Friday, November 20, 2015

housework can be sort of fun

One of the benefits of cleaning out and defrosting the chest freezer, is knowing that eight gallon jugs of cider will soon create a perfect new bottom layer.

Another benefit is the fun challenge of using up what's left in the freezer. Like baking and roasting and stewing the last of the organic chicken purchased when it was on sale. And those crazy frozen "pumpkin" waffles which I will never - ever - buy again, but which will be eaten this time and not wasted.

And this morning, the cranberries.

Question: how many cranberries can be added to one cake?

Answer: not sure yet!

Will let you know when the cake has cooled. If it turns out to be a mass of cranberries lightly held together with fragments of cake, I will know I have gone a bit too far.

Fun to experiment, anyway! And I wish you could walk through my kitchen right now - the aroma is wonderful. Like taffy? Fudge? Hard to say exactly, I can't identify it. Maybe it's just been too long since I used sugar in a recipe!


I rarely do this, but I'm coming back with an update.
Less than an hour after posting.

The cranberry ratio is Just Right!
What a lucky, happy bake :)

Wednesday, November 18, 2015

evening chores

Evening chores now begin at about 3:30 PM.
But today I had an appointment, and didn't get home til 4:30.
So I finished up by moonlight.

Handheld, one-second exposures.

Just for fun.

Thursday, November 12, 2015

a bit of progress

We are having a second day of this:

Drizzling, mizzling, very cold rain and gloom. I may declare a Day of No Chores. Apart from, you know, the minimal actual chores, which take place outside, every day, morning, noon and evening, no exceptions, period.
Morning chores were delayed a while, though...
the goats were sleeping in.
Hooray for barncams!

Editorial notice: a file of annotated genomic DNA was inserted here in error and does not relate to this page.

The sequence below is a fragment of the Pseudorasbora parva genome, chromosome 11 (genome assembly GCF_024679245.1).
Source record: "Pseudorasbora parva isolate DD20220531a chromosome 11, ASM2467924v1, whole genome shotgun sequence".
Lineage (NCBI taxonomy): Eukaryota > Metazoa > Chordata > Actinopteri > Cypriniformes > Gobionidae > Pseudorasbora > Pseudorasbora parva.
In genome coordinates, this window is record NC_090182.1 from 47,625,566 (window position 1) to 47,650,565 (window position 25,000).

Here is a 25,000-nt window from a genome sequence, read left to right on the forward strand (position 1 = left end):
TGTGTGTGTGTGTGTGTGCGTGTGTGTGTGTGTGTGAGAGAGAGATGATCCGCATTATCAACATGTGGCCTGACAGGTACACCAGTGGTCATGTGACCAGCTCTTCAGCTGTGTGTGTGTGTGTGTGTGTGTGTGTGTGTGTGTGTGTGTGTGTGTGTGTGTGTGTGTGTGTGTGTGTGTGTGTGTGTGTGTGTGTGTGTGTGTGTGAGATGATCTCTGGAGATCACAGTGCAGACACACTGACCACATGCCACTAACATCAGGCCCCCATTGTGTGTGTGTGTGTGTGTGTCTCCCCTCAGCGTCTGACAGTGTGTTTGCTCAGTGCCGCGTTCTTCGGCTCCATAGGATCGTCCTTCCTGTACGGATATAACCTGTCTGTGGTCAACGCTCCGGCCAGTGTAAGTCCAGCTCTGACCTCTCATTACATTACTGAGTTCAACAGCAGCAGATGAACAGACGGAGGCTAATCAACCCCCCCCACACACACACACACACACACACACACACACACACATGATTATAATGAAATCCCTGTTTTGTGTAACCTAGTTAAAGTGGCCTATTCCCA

In the past few weeks,There have been several small but challenging projects of the "Before Winter!" variety going on here. In one example, I've hired help to move a short section of the 6-foot perimeter fence. There are two reasons for this task. First, tightening up some of the sag created by the goats reaching for something especially delicious on the other side. Mostly Betula, who is quite a big fellow and can do this:

The second reason to move the fence is to expand the upper edge of my perennial border by the driveway, to provide a safe haven for the heroic Chelone obliqua. I fully intended to get this done "Before Winter!" last year, but failed. To my deep regret, the remnant Chelone population that struggled to recover after the Snowplow Incident of 2013 got ferociously decimated by the snowplow again in 2014. I swore that if any survived, they would be transplanted in 2015.

In early Spring, a leaf appeared here and there, poking gamely up between the unheaval of gravel and old macadam chunks pushed several feet into the garden by the plow. Every day I checked and saw another and another, until there was a little hopeful patch. I thought it would be safest to let them grow and bloom before moving them in the Autumn, but hedged my bets by experimentally moving a few plants in the Spring. They struggled a bit in their new location by the goat barns, so for the big move in Autumn, I picked a spot more like their original, if troubled, home along the drive.

Moving the fence just a few feet into the paddock made room for a wide row of Chelone on the other side. You can see the original fenceline on the left in the above picture, and the new line with the unattached fence sort of festooned along it, waiting to be stretched and reattached. The distance between the two lines is only about four feet. But it's an important four feet. I hope there will be enough sun for the plants; a constant concern here. But at least the plow cannot touch them.

Most of the transplanting was done before this rain began. There are a few plants I've offered to friends, to give the original population an opportunity to thrive and bring joy in more places. But if the friends don't come for them, I'll transplant the remaining few when this rain stops.

Which brings us back to today.

I'm feeling a bit like this leaf.
Tattered at the edges, worn thin in places.
Still hanging on, though.

I think I will strive to feel a little more like this:

Very similar features, but very different effect.

And look here: